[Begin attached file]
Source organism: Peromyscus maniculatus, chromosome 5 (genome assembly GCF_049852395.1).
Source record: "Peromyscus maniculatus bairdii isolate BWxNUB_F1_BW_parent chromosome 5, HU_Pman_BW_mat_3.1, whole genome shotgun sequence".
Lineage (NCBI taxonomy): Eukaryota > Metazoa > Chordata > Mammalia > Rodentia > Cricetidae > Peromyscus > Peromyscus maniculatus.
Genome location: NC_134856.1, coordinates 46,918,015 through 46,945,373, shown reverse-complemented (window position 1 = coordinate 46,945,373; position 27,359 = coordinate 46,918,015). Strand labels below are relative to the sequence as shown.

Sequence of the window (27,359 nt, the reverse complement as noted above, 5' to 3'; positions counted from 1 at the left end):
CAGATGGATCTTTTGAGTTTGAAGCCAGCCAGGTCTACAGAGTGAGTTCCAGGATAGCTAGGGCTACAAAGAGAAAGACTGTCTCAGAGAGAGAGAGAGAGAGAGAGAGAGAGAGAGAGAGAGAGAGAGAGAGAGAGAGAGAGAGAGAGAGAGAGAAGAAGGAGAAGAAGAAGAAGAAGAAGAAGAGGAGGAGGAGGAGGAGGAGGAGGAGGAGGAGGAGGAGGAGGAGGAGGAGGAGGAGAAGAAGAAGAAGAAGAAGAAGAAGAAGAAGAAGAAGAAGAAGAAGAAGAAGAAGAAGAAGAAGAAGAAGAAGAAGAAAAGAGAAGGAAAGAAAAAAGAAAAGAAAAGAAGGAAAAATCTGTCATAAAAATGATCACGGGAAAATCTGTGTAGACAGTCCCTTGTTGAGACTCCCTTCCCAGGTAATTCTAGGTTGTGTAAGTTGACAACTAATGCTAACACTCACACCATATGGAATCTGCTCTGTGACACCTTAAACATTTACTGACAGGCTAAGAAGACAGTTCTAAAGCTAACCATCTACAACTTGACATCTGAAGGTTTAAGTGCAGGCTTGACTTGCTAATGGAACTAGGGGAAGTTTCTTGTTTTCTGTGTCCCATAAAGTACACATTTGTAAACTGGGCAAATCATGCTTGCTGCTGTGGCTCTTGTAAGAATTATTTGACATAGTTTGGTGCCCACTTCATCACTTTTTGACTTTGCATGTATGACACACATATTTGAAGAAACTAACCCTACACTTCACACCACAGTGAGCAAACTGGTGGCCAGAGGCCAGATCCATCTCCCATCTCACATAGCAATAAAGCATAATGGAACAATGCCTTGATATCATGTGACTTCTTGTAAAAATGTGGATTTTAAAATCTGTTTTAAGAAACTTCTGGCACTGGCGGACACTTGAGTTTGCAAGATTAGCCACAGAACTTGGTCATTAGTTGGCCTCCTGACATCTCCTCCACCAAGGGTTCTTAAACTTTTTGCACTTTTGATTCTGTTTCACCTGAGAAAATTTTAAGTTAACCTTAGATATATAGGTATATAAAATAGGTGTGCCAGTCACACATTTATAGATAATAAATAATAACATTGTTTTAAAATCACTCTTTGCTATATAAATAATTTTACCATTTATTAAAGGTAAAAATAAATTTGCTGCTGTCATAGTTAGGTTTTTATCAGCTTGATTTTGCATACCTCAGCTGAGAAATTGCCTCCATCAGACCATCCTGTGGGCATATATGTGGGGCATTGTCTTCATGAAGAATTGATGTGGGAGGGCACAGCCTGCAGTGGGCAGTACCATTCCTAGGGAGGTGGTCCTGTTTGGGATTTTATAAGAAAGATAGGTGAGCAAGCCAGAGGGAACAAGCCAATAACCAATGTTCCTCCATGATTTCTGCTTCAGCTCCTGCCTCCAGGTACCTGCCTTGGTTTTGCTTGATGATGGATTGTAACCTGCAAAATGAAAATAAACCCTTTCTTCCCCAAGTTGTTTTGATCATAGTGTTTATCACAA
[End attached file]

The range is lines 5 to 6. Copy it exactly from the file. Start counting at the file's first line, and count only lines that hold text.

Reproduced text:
Sequence of the window (27,359 nt, the reverse complement as noted above, 5' to 3'; positions counted from 1 at the left end):
CAGATGGATCTTTTGAGTTTGAAGCCAGCCAGGTCTACAGAGTGAGTTCCAGGATAGCTAGGGCTACAAAGAGAAAGACTGTCTCAGAGAGAGAGAGAGAGAGAGAGAGAGAGAGAGAGAGAGAGAGAGAGAGAGAGAGAGAGAGAGAGAGAGAGAAGAAGGAGAAGAAGAAGAAGAAGAAGAAGAGGAGGAGGAGGAGGAGGAGGAGGAGGAGGAGGAGGAGGAGGAGGAGGAGGAGGAGAAGAAGAAGAAGAAGAAGAAGAAGAAGAAGAAGAAGAAGAAGAAGAAGAAGAAGAAGAAGAAGAAGAAGAAGAAGAAAAGAGAAGGAAAGAAAAAAGAAAAGAAAAGAAGGAAAAATCTGTCATAAAAATGATCACGGGAAAATCTGTGTAGACAGTCCCTTGTTGAGACTCCCTTCCCAGGTAATTCTAGGTTGTGTAAGTTGACAACTAATGCTAACACTCACACCATATGGAATCTGCTCTGTGACACCTTAAACATTTACTGACAGGCTAAGAAGACAGTTCTAAAGCTAACCATCTACAACTTGACATCTGAAGGTTTAAGTGCAGGCTTGACTTGCTAATGGAACTAGGGGAAGTTTCTTGTTTTCTGTGTCCCATAAAGTACACATTTGTAAACTGGGCAAATCATGCTTGCTGCTGTGGCTCTTGTAAGAATTATTTGACATAGTTTGGTGCCCACTTCATCACTTTTTGACTTTGCATGTATGACACACATATTTGAAGAAACTAACCCTACACTTCACACCACAGTGAGCAAACTGGTGGCCAGAGGCCAGATCCATCTCCCATCTCACATAGCAATAAAGCATAATGGAACAATGCCTTGATATCATGTGACTTCTTGTAAAAATGTGGATTTTAAAATCTGTTTTAAGAAACTTCTGGCACTGGCGGACACTTGAGTTTGCAAGATTAGCCACAGAACTTGGTCATTAGTTGGCCTCCTGACATCTCCTCCACCAAGGGTTCTTAAACTTTTTGCACTTTTGATTCTGTTTCACCTGAGAAAATTTTAAGTTAACCTTAGATATATAGGTATATAAAATAGGTGTGCCAGTCACACATTTATAGATAATAAATAATAACATTGTTTTAAAATCACTCTTTGCTATATAAATAATTTTACCATTTATTAAAGGTAAAAATAAATTTGCTGCTGTCATAGTTAGGTTTTTATCAGCTTGATTTTGCATACCTCAGCTGAGAAATTGCCTCCATCAGACCATCCTGTGGGCATATATGTGGGGCATTGTCTTCATGAAGAATTGATGTGGGAGGGCACAGCCTGCAGTGGGCAGTACCATTCCTAGGGAGGTGGTCCTGTTTGGGATTTTATAAGAAAGATAGGTGAGCAAGCCAGAGGGAACAAGCCAATAACCAATGTTCCTCCATGATTTCTGCTTCAGCTCCTGCCTCCAGGTACCTGCCTTGGTTTTGCTTGATGATGGATTGTAACCTGCAAAATGAAAATAAACCCTTTCTTCCCCAAGTTGTTTTGATCATAGTGTTTATCACAA